Stop Being Fooled By NFL Draft Hype

When nothing is verifiable, why should you believe anything?

It's NFL Draft week again, which means we should all steel ourselves for a barrage of opinion, innuendo and rumor masquerading as fact. The best current example of this is the hullabaloo about drug tests from the scouting combine. Several top prospects, including Boston College's B.J. Raji, reportedly tested positive for marijuana or steroids.

The results of the tests weren't released to teams until today, however, and Mike Florio of is now reporting that none of the players actually failed any tests. Florio and others are rightly indignant that whoever leaked and reported that the players failed the tests were doing a major disservice to these players' livelihoods but why did anyone pay any attention to it in the first place?

Think about it. The teams didn't know the results of the tests. The players knew, but why would they make the results public since positive tests were going to cost them millions of dollars? Nothing about it made any sense, but it made for good copy and everyone was more than willing to believe it because we've been conditioned to think there's some fountain of draft knowledge somewhere.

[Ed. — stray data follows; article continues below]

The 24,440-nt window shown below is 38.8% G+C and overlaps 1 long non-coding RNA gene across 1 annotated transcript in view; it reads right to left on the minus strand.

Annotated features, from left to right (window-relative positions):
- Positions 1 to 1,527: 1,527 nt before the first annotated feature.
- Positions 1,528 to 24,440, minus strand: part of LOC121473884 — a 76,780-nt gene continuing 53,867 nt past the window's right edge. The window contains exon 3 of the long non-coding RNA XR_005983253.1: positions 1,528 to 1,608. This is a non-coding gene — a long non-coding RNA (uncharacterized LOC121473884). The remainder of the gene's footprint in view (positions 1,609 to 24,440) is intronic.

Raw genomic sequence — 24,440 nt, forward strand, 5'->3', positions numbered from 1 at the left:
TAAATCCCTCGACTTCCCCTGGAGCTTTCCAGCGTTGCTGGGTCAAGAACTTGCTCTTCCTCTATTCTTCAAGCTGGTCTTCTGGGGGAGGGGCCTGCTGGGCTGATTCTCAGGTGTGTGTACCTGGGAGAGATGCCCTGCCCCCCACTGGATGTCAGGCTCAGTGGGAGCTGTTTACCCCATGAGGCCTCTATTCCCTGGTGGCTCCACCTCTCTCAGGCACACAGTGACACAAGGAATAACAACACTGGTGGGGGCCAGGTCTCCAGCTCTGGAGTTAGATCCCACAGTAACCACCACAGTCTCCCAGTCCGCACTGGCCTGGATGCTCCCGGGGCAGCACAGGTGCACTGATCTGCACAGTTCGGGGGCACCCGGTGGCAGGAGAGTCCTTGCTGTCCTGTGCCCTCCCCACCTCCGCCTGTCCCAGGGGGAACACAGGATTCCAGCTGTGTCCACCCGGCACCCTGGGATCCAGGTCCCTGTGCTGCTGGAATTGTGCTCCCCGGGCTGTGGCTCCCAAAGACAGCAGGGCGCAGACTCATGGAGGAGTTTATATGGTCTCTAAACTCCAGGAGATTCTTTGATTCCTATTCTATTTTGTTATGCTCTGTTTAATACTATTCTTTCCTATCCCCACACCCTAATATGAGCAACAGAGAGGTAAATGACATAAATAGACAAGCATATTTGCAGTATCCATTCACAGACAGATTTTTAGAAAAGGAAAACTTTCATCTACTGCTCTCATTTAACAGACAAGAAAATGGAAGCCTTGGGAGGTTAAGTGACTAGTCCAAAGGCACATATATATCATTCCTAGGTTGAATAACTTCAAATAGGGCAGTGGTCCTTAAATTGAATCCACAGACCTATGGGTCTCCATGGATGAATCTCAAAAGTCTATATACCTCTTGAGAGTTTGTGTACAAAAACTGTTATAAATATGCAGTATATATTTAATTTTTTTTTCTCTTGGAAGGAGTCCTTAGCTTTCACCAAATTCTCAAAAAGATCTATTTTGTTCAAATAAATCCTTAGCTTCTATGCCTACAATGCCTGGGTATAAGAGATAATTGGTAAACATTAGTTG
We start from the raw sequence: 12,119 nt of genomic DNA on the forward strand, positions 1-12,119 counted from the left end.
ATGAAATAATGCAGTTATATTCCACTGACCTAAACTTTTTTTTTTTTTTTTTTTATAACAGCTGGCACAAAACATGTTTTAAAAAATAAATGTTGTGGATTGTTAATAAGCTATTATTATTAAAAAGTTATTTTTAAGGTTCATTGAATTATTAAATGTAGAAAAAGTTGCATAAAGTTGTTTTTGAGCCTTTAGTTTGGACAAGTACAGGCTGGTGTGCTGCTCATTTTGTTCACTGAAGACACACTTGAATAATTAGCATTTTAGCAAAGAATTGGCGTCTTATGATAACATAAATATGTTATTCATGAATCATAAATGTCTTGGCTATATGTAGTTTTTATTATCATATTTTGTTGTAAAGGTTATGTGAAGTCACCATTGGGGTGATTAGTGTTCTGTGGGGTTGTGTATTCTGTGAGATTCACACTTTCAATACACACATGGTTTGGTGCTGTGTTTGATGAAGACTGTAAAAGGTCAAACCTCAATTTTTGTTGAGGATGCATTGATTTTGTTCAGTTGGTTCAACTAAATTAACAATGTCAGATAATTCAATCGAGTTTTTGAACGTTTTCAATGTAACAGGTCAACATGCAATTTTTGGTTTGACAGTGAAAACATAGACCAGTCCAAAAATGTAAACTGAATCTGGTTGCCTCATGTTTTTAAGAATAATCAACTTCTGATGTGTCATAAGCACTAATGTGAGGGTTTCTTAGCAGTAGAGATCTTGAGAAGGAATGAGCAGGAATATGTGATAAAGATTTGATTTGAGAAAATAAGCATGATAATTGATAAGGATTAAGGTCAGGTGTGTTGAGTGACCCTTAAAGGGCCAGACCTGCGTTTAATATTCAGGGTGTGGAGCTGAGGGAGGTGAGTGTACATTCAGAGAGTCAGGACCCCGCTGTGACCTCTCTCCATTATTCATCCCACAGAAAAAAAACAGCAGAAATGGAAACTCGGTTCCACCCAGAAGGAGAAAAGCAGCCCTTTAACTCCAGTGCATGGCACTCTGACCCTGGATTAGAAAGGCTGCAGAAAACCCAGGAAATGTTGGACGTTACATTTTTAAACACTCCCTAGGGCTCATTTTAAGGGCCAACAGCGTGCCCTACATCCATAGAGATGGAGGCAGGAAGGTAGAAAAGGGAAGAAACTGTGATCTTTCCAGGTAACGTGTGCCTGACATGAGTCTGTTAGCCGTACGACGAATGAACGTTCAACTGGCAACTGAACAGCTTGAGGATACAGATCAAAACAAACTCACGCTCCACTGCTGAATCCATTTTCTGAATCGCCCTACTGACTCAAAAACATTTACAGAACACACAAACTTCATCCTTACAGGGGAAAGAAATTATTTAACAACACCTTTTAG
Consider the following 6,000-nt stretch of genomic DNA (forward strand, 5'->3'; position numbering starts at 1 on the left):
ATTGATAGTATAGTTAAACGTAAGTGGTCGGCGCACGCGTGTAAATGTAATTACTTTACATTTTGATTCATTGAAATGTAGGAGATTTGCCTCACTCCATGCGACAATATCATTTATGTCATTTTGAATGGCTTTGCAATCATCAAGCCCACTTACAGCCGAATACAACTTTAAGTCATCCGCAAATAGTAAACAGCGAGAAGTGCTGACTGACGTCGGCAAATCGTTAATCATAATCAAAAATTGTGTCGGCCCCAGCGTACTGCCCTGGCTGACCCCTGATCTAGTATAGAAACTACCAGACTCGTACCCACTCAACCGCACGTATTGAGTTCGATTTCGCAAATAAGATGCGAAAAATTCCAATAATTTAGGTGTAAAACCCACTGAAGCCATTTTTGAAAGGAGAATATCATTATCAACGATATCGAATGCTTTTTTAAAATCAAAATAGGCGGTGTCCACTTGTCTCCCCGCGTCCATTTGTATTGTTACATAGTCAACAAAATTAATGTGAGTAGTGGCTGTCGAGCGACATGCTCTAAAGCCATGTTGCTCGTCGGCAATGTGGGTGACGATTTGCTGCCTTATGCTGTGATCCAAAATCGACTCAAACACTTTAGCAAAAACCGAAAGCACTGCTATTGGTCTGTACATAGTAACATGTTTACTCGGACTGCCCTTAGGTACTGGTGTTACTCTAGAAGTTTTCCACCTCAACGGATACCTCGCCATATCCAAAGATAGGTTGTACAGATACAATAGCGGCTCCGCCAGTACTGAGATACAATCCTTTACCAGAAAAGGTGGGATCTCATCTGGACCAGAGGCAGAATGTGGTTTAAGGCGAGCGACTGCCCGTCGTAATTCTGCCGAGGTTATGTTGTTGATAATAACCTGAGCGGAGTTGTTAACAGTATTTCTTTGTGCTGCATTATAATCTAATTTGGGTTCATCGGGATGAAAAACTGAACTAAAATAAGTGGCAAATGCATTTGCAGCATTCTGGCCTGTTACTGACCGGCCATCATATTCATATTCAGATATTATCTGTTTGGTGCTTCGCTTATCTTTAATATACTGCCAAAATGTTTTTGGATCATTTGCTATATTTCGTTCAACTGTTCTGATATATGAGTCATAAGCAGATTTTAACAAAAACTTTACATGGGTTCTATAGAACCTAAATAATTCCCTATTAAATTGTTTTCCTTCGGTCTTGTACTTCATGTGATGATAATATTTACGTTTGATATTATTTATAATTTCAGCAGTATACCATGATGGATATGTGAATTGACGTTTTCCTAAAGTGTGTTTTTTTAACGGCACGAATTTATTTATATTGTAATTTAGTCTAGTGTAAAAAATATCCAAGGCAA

There's no other event in sports, perhaps in any arena, that leads to more people who know absolutely nothing pretending that they have the whole thing figured out. It's a good business, as Mel Kiper's bank account could attest, and it's entertaining, but it means nothing.

Not one word before the draft means anything, nor does the cottage industry of post-draft analysis that assigns grades to a bunch of players who haven't played one snap. You'd think people would figure that out sometime after Ryan Leaf, Tony Mandarich, Blair Thomas, Demetrius Underwood and the scores of other players who amounted to nothing more than punchlines.

Should players be publicly outed as drug users when they weren't even in? Of course not, but you shouldn't be believing it in the first place.

Josh Alper is a writer living in New York City and is a contributor to and in addition to his duties for

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